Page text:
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#1 OFFLINE   Tinker

Tinker
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Posted February 11, 2011 - 04:09 PM

Explore the Craft of Writing Poetry

Poetry of the 17th Century

  • Baroque Poetry is known as an elaborate style embellished with complicated metaphors. The word baroque is Portuguese for imperfectly formed pearl. English poet Richard Crashaw, 17th century.

    Upon the Book and Picture of Sacrificial Saint Teresa by Richard Crashaw

    O THOU undaunted daughter of desires!
    By all thy dower of lights and fires;
    By all the eagle in thee, all the dove;
    By all thy lives and deaths of love;
    By thy large draughts of intellectual day,
    And by thy thirsts of love more large than they;
    By all thy brim-fill'd bowls of fierce desire,
    By thy last morning's draught of liquid fire;
    By the full kingdom of that final kiss
    That seized thy parting soul, and seal'd thee His;
    By all the Heav'n thou hast in Him
    (Fair sister of the seraphim!);
    By all of Him we have in thee;
    Leave nothing of myself in me.
    Let me so read thy life, that I
    Unto all life of mine may die!

  • The Cavalier Poets were 17th century English poets associated with the royal court of the King Charles I. Some of the elements of their works are refined language, light hearted tones, direct language and clear images. The poems were royalist, secular and sometimes nostalgic. Some Cavalier poets were Ben Jonson, Robert Herrick, Richard Lovelace and Sir John Suckling.

    To Lucasta on Going to Sea by Richard Lovelace

    IF to be absent were to be
    Away from thee;
    Or that when I am gone
    You or I were alone;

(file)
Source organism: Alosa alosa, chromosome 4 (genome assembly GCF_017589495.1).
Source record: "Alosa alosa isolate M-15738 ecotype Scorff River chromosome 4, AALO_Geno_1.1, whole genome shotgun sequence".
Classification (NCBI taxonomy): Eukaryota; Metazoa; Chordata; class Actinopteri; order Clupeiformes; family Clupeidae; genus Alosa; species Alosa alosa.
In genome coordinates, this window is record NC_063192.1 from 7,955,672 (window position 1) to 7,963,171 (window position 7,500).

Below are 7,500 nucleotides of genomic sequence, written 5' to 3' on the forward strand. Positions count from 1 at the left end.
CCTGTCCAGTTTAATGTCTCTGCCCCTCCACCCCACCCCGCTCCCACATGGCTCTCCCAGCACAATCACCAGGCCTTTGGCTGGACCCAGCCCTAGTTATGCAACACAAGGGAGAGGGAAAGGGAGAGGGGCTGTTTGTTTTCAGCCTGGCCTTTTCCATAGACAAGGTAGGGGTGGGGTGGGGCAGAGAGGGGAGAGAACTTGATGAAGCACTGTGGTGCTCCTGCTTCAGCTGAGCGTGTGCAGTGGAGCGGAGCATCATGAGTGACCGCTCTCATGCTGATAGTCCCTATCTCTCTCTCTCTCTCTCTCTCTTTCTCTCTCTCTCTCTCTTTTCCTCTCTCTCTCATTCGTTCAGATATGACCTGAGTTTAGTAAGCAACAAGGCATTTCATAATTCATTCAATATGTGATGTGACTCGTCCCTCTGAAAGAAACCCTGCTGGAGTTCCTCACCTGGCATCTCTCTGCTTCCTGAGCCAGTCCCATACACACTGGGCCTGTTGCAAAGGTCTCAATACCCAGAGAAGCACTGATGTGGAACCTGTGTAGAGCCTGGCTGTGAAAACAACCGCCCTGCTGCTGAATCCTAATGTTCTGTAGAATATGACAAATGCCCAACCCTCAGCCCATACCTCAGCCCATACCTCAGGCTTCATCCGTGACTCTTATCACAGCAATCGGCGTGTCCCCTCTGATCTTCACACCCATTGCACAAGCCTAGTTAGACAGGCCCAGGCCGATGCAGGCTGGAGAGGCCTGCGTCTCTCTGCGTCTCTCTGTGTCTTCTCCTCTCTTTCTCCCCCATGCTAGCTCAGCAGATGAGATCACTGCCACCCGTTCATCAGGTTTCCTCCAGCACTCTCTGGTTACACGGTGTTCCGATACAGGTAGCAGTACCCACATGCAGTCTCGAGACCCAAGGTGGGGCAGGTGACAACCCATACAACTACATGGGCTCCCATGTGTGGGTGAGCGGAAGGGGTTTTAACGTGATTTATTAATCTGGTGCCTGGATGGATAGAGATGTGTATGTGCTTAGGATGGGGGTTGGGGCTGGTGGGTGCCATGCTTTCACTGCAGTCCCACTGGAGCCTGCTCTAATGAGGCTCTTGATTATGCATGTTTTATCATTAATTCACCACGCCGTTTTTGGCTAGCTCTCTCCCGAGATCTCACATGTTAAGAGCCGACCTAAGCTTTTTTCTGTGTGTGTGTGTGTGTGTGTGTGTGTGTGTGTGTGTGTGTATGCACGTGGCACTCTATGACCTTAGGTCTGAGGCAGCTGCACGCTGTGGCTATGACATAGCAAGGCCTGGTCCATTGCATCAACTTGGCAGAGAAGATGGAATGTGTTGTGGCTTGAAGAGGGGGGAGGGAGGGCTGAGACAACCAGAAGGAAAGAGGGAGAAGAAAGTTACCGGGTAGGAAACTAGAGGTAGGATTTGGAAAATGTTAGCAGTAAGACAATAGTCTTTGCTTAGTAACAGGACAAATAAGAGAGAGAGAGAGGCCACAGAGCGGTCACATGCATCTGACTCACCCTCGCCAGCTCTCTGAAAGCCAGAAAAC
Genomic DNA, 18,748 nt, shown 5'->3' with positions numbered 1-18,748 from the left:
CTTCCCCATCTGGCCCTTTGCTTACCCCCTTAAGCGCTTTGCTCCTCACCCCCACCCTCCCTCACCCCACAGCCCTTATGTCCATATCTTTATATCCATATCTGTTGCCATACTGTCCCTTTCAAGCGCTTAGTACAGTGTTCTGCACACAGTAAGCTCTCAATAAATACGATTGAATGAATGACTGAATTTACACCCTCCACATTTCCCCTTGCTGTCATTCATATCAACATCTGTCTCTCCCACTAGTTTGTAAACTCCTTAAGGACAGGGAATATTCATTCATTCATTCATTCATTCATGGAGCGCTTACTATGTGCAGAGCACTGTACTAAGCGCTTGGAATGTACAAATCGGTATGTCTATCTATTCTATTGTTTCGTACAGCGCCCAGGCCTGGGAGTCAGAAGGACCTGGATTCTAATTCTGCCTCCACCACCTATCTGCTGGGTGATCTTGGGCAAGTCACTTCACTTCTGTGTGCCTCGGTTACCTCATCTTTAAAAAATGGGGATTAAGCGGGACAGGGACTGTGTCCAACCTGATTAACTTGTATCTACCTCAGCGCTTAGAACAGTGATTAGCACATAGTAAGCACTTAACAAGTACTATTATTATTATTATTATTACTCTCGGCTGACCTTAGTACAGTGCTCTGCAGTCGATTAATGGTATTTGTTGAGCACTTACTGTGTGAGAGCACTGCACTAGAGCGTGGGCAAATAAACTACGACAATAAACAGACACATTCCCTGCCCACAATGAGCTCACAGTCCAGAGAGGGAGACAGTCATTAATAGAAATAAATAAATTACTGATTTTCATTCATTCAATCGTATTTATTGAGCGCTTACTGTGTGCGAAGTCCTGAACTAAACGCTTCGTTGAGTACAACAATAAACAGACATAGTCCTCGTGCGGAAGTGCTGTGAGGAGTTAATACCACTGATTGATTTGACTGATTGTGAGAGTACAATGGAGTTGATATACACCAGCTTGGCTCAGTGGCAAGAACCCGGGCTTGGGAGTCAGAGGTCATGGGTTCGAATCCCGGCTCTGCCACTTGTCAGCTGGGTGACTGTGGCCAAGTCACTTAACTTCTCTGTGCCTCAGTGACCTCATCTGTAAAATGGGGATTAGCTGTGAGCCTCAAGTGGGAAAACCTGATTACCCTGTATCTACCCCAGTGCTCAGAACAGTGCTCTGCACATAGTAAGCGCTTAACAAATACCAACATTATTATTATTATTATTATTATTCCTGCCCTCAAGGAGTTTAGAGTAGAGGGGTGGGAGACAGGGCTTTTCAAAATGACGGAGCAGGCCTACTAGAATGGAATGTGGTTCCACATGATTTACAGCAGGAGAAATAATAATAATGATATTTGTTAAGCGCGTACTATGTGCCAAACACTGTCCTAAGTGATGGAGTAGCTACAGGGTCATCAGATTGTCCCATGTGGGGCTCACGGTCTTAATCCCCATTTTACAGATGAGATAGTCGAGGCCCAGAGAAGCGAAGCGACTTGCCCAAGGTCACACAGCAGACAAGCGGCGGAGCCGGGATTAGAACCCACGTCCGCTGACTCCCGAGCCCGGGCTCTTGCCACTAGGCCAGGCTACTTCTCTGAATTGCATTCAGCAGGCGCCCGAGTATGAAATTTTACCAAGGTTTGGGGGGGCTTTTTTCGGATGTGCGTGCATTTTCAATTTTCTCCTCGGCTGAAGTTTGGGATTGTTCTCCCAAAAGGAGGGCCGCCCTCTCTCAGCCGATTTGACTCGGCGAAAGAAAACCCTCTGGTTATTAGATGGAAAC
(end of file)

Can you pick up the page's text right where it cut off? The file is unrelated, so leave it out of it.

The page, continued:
Then, my Lucasta, might I crave
    Pity from blustering wind or swallowing wave.

    But I'll not sigh one blast or gale
    To swell my sail,
    Or pay a tear to 'suage
    The foaming blue god's rage;
    For whether he will let me pass
    Or no, I'm still as happy as I was.

    Though seas and land betwixt us both,
    Our faith and troth,
    Like separated souls,
    All time and space controls:
    Above the highest sphere we meet
    Unseen, unknown; and greet as Angels greet. So then we do anticipate
    Our after-fate,
    And are alive i' the skies,
    If thus our lips and eyes
    Can speak like spirits unconfined
    In Heaven, their earthy bodies left behind.

  • Dadaism
  • Jacobite Poets refers to poets during the reign of James I (1603-1625). John Donne, Michael Drayton, Ben Jonson and even Shakespeare although he is better known as an Elizabethan Poet.

    Sonnet III Taking My Pen by Michael Drayton

    Taking my pen, with words to cast my woe,
    Duly to count the sum of all my cares,
    I find my griefs innumerable grow,
    The reckonings rise to millions of despairs;
    And thus dividing of my fatal hours,
    The payments of my love I read and cross,
    Subtracting, set my sweets unto my sours,
    My joy's arrearage leads me to my loss;
    And thus mine eye's a debtor to thine eye,
    Which by extortion gaineth all their looks;
    My heart hath paid such grievous usury
    That all their wealth lies in thy beauty's books,
    And all is thine which hath been due to me,
    And I a bankrupt, quite undone by thee.

  • Metaphysical Poetry is a movement from 17th century England, emotional poetry using simple or common language and unconventional, sometimes shocking imagery. Recognized as intellectual, psychological, often unconventional and bold. John Donn> and George Herbert are probably the best known of the Metaphysical poets.